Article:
My assumption is the mid-east will flair up in the near future and push oil higher. There also seems to be some consolidation going on, with large oil companies buying up smaller ones (Natural gas and oil).
Upside seems more likely, with oil in the $85 to $95 range. Thoughts?
While they do a good job of hosting guests with all points of view, the following message keeps recurring among those I deem sane:
1) Peak oil is real. 2) Declining US/OECD demand is in no way going to offset ROW (rest of world) demand. 3) The "low hanging fruit" of lush, shallow oil-fields are a thing of the past. What remains (off-shore, deep, hard to extract) is *expensive* to get. 4) There are forward-looking countries in the world, who are doing everything they can to lock in long term contracts with countries for a supply of oil, and then there are short-sighted countries in the world who think they're the only game in town, and can set the price of oil by fiddling in the futures market as they please. 5) Emerging countries, that are developing under conditions of oil-as-scarce-commodity, have a chance to do it right for that paradigm; established countries with systems that were designed upon the premise of cheap available oil may be in for a bit of a rough go.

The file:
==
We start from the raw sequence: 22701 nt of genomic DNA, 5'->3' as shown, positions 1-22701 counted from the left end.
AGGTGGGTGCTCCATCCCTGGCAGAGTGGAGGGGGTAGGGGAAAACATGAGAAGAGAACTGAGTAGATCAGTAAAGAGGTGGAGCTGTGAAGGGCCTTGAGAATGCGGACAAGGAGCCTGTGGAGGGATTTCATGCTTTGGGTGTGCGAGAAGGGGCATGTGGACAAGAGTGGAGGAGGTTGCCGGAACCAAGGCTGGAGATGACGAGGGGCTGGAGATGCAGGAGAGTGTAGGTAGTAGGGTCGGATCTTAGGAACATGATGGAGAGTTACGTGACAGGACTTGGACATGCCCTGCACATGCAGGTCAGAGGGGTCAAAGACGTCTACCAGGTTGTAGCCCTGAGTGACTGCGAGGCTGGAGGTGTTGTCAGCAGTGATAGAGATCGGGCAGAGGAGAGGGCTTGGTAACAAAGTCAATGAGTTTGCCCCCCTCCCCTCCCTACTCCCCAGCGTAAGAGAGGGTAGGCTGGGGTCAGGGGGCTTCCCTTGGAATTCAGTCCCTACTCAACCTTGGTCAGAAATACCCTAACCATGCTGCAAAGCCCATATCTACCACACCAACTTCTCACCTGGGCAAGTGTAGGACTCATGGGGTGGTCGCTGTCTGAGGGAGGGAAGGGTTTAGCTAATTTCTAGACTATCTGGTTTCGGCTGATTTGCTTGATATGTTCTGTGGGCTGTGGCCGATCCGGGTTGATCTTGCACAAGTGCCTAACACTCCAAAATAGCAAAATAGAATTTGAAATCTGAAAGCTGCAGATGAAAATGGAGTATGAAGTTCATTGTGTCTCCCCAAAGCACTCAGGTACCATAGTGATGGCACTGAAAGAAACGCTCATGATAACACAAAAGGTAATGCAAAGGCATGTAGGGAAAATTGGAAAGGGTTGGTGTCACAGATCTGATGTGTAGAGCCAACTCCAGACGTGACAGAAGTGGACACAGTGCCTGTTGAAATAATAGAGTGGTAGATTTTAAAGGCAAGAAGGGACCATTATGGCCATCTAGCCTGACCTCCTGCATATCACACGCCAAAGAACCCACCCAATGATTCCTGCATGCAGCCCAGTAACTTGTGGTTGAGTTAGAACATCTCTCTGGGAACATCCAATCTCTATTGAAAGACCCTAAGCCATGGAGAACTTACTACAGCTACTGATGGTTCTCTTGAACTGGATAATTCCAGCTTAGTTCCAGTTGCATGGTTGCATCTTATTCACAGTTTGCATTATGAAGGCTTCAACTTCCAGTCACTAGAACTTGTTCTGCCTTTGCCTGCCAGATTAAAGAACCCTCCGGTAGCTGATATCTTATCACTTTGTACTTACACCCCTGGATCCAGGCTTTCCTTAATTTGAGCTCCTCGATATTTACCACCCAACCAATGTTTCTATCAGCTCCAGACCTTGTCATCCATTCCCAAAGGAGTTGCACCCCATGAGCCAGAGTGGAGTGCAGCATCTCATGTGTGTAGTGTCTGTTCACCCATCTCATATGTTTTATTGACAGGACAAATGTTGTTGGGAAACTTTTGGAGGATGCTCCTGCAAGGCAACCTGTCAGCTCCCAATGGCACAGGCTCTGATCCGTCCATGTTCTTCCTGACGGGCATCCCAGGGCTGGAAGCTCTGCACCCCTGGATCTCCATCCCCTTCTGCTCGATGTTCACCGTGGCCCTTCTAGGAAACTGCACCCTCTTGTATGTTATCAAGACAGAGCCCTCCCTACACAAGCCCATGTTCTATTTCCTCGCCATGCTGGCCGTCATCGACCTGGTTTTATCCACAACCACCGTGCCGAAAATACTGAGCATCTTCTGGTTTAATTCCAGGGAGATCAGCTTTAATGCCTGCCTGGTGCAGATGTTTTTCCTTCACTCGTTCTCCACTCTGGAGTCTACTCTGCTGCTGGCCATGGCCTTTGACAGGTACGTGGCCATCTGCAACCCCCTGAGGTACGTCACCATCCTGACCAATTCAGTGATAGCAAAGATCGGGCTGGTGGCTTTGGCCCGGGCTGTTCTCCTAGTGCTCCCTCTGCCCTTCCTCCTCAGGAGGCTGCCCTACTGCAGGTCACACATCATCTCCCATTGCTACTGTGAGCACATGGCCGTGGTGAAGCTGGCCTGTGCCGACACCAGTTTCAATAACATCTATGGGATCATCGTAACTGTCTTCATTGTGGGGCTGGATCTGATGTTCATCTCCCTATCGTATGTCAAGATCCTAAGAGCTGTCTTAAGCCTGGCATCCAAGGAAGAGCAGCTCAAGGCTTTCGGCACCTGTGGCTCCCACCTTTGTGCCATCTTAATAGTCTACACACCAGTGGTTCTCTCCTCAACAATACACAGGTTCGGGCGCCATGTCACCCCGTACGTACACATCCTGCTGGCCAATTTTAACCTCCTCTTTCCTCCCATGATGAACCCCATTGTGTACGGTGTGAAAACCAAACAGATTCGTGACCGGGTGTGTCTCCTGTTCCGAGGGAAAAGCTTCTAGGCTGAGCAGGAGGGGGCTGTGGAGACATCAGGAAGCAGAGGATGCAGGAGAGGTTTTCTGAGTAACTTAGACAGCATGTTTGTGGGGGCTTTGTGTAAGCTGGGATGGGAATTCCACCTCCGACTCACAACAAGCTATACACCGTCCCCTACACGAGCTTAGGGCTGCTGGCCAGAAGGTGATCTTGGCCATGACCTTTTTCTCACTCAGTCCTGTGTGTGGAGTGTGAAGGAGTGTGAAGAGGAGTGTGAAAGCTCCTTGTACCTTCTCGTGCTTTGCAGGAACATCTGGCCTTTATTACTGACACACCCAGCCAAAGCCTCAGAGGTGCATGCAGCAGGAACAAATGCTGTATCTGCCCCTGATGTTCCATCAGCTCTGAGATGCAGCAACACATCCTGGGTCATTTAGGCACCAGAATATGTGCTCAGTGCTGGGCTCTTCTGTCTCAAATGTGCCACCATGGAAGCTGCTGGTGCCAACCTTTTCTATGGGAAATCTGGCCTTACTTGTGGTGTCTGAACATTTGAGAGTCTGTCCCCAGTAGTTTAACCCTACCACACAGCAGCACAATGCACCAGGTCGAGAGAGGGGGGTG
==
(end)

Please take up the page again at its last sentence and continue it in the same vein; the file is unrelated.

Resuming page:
Check out the FSN mp3s/podcasts; good listening on commutes or while fiddling around the house on weekends.
I'd also recommend the book "Oil 101" by Morgan Downey. A comprehensive look at petrol products, with lots of interesting I-didn't-know-that tidbits for us commoners.
As for $80+ a barrel, while anything can happen over the short term, the long term prognosis is up-up-and-away. Painfully so. Nat-gas may (emphasis on may) offer some relief in the mid-term, but the new methods of obtaining it all rely upon copious amounts of water, and may have serious implications for ground-water contamination.